Photo: Courtesy of K2 Snowboarding/Colin Wiseman
With the snowboard media landscape rapidly changing and major production companies being replaced by Instagram edits, snowboarders have had to look for new ways to standout in a vast sea of social media. While some snowboarders have had to reinvent the wheel to retain relevancy, Tim Eddy, a Lake Tahoe local and professional has found a way to harness social media for good.
Eddy and his wife Hannah – who works as an artist - set out on a new adventure this past season, with a goal of approaching the season in an environmentally conscious manner. By utilizing splitboards and living out of their refurbished camper, the Eddys spent the season exploring their local mountain range on splitboards and working on their newly released book Split The Difference.
Split The Difference is a unique, inspiring and creative look at splitboarding, sustainability and adventure. As part of their ongoing efforts to use their voices for good the Eddys teamed up with environmental organization Protect Our Winters to spread awareness around global climate issues. Under the name Do Radical, the couple have been on a mission to educate mountain enthusiasts about how they can have an impact on climate change while having fun in the mountains. We caught up with Tim while he was on a recent book tour to talk about working with POW, living off the grid, and his ambitions as an environmental activist.
You’ve been involved in a lot of non-traditional snowboard projects over the last several seasons from Warp Wave to crafting media around your DIY home, what draws you to these creative projects?
I’m drawn to anything outside of the box and the excitement of the unknown. It keeps things interesting. I also love the fact that, when you are pursuing something original, there are no rules since it hasn’t been done enough to have set, traditional guidelines. That really opens up the door for creativity!
Do you think there is an increased interest in narrative-driven projects?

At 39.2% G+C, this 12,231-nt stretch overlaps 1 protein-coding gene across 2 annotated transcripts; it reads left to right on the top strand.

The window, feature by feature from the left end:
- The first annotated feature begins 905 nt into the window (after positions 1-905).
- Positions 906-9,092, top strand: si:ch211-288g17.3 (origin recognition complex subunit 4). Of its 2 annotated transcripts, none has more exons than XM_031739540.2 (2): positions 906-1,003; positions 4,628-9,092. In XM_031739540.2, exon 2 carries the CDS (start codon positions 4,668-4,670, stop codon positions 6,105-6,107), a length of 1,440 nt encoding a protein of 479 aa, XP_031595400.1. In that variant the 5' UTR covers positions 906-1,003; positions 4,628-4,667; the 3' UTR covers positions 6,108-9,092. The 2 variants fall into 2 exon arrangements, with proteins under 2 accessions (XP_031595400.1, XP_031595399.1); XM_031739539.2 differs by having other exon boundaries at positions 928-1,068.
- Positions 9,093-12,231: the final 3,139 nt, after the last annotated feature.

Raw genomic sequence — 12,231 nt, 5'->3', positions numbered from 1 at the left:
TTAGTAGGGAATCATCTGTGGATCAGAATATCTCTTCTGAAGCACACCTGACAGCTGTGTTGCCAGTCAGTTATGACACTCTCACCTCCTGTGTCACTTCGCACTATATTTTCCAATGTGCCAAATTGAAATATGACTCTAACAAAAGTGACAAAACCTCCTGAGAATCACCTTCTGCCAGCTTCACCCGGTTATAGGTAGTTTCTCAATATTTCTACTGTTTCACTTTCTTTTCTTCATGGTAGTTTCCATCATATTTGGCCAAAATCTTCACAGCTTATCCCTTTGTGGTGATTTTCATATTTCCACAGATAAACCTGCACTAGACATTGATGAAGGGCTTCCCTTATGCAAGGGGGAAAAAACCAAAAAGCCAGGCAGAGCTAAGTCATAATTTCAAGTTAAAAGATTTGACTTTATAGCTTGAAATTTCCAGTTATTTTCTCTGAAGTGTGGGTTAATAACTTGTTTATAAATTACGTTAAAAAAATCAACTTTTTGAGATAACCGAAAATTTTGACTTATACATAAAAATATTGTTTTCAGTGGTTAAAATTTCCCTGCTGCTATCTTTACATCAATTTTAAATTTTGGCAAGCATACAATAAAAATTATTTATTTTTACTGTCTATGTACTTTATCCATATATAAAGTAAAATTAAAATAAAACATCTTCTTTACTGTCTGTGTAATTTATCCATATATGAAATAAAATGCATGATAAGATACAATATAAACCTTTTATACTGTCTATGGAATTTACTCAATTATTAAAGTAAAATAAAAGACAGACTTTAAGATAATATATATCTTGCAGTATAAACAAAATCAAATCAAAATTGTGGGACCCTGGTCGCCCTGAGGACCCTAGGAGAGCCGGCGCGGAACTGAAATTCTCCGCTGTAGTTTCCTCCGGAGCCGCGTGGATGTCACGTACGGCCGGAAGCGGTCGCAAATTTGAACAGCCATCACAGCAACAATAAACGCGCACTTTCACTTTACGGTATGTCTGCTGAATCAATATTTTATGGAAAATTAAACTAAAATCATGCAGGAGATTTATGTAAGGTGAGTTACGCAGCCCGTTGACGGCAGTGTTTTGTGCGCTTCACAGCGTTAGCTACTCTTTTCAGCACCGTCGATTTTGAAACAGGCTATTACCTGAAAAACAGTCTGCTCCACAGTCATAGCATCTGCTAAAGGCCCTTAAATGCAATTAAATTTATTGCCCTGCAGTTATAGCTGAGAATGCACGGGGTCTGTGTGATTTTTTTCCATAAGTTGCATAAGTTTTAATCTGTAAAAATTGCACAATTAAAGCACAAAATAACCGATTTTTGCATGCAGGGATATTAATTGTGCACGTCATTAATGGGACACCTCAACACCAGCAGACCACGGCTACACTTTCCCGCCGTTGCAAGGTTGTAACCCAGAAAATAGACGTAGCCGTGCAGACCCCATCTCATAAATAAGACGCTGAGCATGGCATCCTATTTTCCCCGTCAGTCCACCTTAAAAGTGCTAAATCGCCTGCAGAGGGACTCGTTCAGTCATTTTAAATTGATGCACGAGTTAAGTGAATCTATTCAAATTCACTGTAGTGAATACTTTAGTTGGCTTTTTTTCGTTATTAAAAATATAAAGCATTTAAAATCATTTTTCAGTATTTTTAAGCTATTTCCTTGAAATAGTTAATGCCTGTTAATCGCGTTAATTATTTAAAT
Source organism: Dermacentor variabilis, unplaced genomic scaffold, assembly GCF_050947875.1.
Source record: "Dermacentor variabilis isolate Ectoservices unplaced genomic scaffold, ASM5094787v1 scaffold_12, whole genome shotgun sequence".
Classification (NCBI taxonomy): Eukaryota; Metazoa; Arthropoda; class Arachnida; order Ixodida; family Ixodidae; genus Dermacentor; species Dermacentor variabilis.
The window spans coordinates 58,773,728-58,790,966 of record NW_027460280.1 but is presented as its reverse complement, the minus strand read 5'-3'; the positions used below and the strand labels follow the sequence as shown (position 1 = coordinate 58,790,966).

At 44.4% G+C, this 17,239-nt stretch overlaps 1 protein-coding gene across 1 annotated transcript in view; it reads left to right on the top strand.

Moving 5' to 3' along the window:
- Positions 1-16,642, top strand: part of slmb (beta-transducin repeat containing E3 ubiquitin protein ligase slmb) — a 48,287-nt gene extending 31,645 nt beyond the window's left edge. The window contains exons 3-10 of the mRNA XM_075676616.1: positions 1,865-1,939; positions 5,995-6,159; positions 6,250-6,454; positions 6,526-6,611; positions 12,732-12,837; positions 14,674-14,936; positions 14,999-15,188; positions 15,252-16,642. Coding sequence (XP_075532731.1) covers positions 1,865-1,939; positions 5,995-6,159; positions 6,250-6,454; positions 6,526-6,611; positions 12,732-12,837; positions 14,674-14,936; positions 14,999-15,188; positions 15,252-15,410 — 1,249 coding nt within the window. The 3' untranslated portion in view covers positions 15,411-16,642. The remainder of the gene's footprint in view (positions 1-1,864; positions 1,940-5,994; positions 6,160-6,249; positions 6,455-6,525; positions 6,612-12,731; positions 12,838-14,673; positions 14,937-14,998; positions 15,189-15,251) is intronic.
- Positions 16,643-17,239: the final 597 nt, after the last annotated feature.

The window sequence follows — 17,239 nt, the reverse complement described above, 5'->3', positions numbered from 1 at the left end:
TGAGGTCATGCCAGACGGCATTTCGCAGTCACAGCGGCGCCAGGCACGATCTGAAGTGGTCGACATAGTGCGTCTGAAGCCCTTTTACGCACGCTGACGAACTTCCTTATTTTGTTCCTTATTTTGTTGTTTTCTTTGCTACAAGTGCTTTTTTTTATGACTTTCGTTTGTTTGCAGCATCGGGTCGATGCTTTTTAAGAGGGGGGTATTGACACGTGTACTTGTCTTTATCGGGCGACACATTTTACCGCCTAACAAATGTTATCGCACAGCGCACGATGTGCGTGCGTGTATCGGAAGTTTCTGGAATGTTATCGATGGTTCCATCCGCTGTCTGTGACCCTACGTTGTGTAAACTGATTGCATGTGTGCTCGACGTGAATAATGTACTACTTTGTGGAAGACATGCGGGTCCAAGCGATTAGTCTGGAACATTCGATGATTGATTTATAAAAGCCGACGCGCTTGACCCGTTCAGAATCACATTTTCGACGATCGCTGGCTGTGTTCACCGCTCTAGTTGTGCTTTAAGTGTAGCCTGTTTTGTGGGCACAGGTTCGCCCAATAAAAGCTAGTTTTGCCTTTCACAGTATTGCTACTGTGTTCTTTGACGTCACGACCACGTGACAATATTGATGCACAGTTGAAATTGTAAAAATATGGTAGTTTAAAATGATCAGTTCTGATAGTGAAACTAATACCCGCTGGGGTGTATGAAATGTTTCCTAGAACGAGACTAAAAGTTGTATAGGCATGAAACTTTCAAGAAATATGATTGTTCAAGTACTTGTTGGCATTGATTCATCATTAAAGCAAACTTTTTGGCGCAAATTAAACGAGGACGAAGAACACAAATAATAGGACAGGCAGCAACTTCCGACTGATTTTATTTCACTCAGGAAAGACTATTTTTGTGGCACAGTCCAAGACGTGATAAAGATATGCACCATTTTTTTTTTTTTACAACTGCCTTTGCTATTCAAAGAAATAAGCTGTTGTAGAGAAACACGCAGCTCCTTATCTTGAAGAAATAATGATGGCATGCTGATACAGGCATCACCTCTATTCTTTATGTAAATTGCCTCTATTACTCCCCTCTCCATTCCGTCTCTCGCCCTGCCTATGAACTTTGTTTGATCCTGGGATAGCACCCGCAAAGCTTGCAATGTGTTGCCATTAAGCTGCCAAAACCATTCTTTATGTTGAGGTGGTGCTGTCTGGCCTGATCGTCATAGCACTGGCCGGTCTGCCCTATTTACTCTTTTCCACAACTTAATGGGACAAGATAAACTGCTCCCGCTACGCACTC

Absolutely! I think there’s a lot going on outside of snowboarding these days that people want to talk about. Whether it’s social, environmental, spiritual, et cetera. Snowboarding has this amazing connection to the bigger picture and people are interested. It’s a great platform to tell stories and share ideas.
Artwork by Hannah Eddy.
Your sustainable mini-home has gotten a lot of attention from both snowboarding and non-snowboarding media outlets, did you and Hannah know you were onto something special when you were building your home?
Honestly, that never crossed our minds until it was already getting the attention. We were just trying to build and create a project that we believed in. We were hyper-focused on the property and trying to satisfy our goals and ideas of living more sustainably. It was really amazing to then receive all the positive attention and feedback for our efforts. We had hopes that we could use the property to share ideas locally with friends and family, but it definitely went way beyond that and that was the best part of the entire experience.
Tim and Hannah’s DIY home nestled in the woods somewhere near Truckee, CA. Photo: Courtesy of Tim Eddy
A lot of people just looked at the amount of snowfall that Tahoe got last year and thought it was an all around epic winter, but there was also plenty of violent weather. Were there any scary or challenging moments being off the grid in a mini-home?
Last season was epic in every sense of the word. It was glorious, a bit challenging at times, glorious, extreme and more glorious. We were actually living full-time out of our truck camper for the winter and it was the ultimate test. We had prepared for winter living in the camper and for the most part it was a success. We definitely had a couple leaks, a few breakdowns and some snow induced traffic. Aside from always having pow to ride, another benefit of the big snow was easy parking. With all the focus on keeping the roads clear, the police weren’t worried about overnight parking or us overstaying our welcome once we found a choice spot.